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Comparison of the Use of Administrative Data and an Active System for Surveillance of Invasive Aspergillosis

  • Douglas C. Chang (a1), Lauren A. Burwell (a1), G. Marshall Lyon (a2), Peter G. Pappas (a3), Tom M. Chiller (a1), Kathleen A. Wannemuehler (a1), Scott K. Fridkin (a1) and Benjamin J. Park (a1)...
Abstract
Background.

Administrative data, such as International Classification of Diseases, Ninth Revision (ICD-9) codes, are readily available and are an attractive option for surveillance and quality assessment within a single institution or for interinstitutional comparisons. To understand the usefulness of administrative data for the surveillance of invasive aspergillosis, we compared information obtained from a system based on ICD-9 codes with information obtained from an active, prospective surveillance system, which used more extensive case-finding methods (Transplant Associated Infection Surveillance Network).

Methods.

Patients with suspected inyasive aspergillosis were identified by aspergillosis-related ICD-9 codes assigned to hematopoietic stem cell transplant recipients and solid organ transplant recipients at a single hospital from April 1, 2001, through January 31, 2005. Suspected cases were classified as proven or probable invasive aspergillosis by medical record review using standard definitions. We calculated the sensitivity and positive predictive value (PPV) of identifying invasive aspergillosis by individual ICD-9 codes and by combinations of codes.

Results.

The sensitivity of code 117.3 was modest (63% [95% confidence interval {CI}, 38%-84%]), as was the PPV (71% [95% CI, 44%-90%]); the sensitivity of code 117.9 was poor (32% [95% CI, 13%-57%]), as was the PPV (15% [95% CI, 6%-31%]). The sensitivity of codes 117.3 and 117.9 combined was 84% (95% CI, 60%-97%); the PPV of the combined codes was 30% (95% CI, 18%-44%). Overall, ICD-9 codes triggered a review of medical records for 64 medical patients, only 16 (25%) of whom had proven or probable invasive aspergillosis.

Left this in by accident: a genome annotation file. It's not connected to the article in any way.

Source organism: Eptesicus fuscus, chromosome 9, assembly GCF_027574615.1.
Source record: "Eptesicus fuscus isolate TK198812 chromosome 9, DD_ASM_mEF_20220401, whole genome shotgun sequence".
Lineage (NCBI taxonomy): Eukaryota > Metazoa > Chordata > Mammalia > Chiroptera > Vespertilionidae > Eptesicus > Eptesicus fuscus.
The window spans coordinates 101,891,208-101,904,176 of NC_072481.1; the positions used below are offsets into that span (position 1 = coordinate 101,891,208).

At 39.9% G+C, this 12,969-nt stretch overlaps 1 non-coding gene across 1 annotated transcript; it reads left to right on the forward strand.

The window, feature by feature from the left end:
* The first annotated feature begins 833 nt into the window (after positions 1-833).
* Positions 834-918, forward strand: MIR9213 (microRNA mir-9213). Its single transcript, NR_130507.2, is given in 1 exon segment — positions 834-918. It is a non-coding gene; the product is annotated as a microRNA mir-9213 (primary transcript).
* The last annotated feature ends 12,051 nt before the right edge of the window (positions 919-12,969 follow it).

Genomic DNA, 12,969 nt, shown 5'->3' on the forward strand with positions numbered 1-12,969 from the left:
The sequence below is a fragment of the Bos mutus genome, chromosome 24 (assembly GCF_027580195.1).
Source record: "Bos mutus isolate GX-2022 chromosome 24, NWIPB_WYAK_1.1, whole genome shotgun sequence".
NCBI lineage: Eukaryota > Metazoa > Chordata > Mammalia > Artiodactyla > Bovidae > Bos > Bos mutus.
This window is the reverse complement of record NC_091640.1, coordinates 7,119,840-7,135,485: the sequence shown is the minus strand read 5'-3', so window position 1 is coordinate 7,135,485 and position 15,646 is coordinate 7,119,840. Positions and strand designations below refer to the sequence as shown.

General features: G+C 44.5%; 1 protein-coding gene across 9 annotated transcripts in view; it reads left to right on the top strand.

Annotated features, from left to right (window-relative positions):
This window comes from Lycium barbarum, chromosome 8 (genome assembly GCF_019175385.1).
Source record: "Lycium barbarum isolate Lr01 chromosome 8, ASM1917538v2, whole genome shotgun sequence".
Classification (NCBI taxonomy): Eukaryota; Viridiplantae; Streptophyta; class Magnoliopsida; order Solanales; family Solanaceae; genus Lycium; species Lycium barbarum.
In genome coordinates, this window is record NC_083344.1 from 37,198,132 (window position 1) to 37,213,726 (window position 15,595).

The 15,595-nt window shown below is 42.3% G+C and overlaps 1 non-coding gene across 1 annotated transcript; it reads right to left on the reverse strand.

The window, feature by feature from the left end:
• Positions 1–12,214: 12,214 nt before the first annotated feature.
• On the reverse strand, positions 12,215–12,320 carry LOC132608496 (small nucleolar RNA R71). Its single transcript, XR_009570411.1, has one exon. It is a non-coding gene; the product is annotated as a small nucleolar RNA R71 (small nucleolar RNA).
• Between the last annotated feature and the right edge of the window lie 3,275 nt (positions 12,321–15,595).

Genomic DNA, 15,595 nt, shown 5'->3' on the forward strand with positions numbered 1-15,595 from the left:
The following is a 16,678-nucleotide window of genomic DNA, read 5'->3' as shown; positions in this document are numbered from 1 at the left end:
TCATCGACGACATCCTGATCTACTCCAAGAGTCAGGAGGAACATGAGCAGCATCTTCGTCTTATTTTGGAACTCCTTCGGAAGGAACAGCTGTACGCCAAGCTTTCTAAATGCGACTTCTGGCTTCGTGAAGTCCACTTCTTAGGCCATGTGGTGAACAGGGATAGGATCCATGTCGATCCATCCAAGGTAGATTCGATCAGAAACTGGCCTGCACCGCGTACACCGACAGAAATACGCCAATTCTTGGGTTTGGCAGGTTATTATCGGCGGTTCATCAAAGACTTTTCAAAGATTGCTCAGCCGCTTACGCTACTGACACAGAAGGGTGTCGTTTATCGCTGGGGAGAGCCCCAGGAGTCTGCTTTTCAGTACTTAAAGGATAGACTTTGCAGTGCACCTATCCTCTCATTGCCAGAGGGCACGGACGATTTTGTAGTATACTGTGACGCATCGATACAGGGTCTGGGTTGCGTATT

Conclusions.

A surveillance system that involved multiple ICD-9 codes was sufficiently sensitive to identify most cases of invasive aspergillosis; however, the poor PPV of ICD-9 codes means that this approach is not adequate as the sole tool used to classify cases. Screening ICD-9 codes to trigger a medical record review might be a useful method of surveillance for invasive aspergillosis and quality assessment, although more investigation is needed.

Copyright
Corresponding author
Centers for Disease Control and Prevention, 1600 Clifton Rd., MS C-09, Atlanta, GA 30333 (dccnjms@gmail.com)
Centers for Disease Control and Prevention, 1600 Clifton Rd., MS C-09, Atlanta, GA 30333 (bip5@cdc.gov)
References
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Infection Control & Hospital Epidemiology
  • ISSN: 0899-823X
  • EISSN: 1559-6834
  • URL: /core/journals/infection-control-and-hospital-epidemiology
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